You are spontaneous, unattached, unimpeded, and concentrated;
You always and only dispose of all questions.
Homage to you!

verse 4, quality 32, category 6

This verse as a whole is taken to refer to the Buddha's awareness that results from his original vow to become the Buddha. The first line lists some properties of this awareness, and the second shows its salvific effects: precisely as a result of possessing such awareness, the Buddha is able to do nothing other than remove the questions and doubts of non-buddhas, and so to help such beings on their way toward buddhahood. The emphasis on spontaneity is a thread that runs throughout this hymn. The Buddha does not act with deliberation or analysis; rather, his perfections of knowledge and affect mean that he does everything without forethought or the possibility of error, as a spontaneous outflow of his own nature — just as a mirror spontaneously reflects images with perfect accuracy.

Your mind is always unimpeded with regard to the support and that which is supported — which are what is taught;
And with regard to speech and awareness — which are what does the teaching;
You are always a good teacher.
Homage to you!

verse 5, qualities 33–36, category 7

This verse is taken to refer to the Buddha's four "specific understandings." These are special cognitive capacities by means of which the Buddha understands, as the first line of the verse has it, "what is taught," which is to say the doctrine (dharma) itself ("the support"), as well as its meaning (artha, "that which is supported"). The idea is that Buddhist teaching is expressed in words and has meaning, and that the Buddha has complete understanding of both. These are the first two of the four specific understandings. The other two — speech and awareness — are mentioned in the second line. The commentators explain these understandings in terms of the Buddha's unobstructed and complete mastery over the words necessary to teach the doctrine in any natural language, and also in terms of his mastery over the rhetorical conventions necessary for the effective use of such languages. The Buddha is thus both omnilingual and a rhetorician of unparalleled skill, and so is "always a good teacher."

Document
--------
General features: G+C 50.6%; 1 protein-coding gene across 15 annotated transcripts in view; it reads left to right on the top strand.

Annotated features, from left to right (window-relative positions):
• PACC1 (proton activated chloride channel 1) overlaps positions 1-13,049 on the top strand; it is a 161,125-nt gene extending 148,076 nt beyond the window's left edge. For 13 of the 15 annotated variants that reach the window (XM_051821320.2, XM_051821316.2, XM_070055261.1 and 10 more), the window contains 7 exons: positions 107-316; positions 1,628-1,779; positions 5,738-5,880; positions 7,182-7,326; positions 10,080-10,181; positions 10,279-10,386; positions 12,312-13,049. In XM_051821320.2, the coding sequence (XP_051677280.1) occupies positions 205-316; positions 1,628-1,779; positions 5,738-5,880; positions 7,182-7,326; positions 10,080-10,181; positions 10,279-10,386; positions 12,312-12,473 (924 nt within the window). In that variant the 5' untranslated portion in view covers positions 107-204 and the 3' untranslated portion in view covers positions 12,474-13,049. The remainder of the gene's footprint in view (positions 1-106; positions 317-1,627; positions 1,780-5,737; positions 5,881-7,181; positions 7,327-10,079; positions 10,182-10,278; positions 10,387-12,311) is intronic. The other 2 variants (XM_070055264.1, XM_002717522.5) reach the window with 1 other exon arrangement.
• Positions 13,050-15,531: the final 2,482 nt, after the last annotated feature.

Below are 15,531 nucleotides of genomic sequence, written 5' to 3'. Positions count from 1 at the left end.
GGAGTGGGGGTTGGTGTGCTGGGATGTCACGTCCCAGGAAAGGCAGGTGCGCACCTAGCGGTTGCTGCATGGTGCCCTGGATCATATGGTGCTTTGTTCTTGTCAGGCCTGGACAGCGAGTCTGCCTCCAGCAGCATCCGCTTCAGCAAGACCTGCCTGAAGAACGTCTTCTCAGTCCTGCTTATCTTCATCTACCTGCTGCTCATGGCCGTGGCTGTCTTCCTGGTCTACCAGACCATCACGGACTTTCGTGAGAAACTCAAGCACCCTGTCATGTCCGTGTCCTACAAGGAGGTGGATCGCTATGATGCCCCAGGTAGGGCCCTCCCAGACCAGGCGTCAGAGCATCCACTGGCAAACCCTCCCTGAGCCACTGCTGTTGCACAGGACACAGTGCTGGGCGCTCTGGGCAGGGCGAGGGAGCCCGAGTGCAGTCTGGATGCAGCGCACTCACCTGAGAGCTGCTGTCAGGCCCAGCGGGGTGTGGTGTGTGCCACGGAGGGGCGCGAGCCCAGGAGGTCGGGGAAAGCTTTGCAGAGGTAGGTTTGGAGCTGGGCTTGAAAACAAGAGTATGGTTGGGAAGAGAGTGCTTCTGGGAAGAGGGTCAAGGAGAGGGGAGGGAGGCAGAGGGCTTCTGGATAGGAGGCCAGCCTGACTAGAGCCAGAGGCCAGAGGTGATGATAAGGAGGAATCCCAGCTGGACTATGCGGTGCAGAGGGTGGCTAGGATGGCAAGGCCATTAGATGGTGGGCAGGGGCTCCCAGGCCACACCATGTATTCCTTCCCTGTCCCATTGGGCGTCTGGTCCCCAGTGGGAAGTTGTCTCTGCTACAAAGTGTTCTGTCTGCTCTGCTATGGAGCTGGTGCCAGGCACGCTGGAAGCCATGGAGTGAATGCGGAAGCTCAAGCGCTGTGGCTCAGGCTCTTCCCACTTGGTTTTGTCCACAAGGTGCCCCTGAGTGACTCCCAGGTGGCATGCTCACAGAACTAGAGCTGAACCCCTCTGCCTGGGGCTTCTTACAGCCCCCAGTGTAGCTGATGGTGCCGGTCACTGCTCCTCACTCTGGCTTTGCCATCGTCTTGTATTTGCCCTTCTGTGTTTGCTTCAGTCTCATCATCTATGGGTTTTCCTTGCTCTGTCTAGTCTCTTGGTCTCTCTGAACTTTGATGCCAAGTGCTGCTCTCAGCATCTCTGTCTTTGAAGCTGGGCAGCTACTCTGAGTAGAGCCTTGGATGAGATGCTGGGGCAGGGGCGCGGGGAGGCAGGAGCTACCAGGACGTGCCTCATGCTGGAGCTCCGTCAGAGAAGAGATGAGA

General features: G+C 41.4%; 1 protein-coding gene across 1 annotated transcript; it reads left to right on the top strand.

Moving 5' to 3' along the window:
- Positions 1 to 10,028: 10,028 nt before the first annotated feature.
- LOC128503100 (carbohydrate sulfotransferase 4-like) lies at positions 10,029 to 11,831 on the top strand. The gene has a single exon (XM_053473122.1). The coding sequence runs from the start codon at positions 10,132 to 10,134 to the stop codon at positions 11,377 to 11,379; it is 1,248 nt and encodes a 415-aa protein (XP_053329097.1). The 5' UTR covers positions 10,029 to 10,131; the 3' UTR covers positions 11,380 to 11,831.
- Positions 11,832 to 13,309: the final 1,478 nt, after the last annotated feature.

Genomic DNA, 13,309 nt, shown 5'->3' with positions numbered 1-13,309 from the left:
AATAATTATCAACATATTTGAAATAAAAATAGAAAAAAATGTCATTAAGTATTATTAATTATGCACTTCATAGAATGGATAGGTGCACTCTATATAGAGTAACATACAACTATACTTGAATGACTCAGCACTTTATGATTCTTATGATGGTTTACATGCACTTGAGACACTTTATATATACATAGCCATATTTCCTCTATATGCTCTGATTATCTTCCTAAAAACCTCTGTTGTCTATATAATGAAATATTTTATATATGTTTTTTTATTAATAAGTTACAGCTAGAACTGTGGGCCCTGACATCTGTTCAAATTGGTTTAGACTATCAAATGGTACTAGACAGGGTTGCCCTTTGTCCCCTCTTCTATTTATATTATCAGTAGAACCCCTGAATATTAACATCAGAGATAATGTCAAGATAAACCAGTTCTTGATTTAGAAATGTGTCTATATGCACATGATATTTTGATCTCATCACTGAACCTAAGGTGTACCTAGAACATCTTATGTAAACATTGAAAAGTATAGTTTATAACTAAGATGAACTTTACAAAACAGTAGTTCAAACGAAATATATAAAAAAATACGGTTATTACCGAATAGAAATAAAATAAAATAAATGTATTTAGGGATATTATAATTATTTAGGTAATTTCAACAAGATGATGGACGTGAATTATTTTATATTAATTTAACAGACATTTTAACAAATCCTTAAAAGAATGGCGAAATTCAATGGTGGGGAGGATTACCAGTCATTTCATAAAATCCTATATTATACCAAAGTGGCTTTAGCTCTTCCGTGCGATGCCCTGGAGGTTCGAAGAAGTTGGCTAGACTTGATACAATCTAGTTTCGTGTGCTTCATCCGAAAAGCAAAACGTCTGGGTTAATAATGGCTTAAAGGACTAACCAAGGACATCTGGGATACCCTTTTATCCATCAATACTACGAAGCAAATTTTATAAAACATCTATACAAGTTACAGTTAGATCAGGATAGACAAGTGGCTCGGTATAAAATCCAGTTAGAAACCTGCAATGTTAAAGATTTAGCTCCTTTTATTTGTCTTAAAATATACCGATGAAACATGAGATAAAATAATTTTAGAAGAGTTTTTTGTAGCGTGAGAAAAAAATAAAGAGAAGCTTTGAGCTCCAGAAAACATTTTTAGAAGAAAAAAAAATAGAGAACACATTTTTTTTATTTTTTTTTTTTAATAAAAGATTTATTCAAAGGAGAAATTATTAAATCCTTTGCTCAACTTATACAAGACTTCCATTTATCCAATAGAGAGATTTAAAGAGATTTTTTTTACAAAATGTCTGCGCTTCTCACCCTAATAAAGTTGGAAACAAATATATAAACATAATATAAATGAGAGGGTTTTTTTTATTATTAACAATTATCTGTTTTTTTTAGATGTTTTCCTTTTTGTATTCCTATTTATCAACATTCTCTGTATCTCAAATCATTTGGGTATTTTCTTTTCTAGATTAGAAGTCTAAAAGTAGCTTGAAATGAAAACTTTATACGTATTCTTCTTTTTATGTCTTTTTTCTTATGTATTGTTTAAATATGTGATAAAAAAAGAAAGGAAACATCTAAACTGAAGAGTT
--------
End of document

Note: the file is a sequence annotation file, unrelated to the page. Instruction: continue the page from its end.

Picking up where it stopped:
When approaching sentient beings through their words,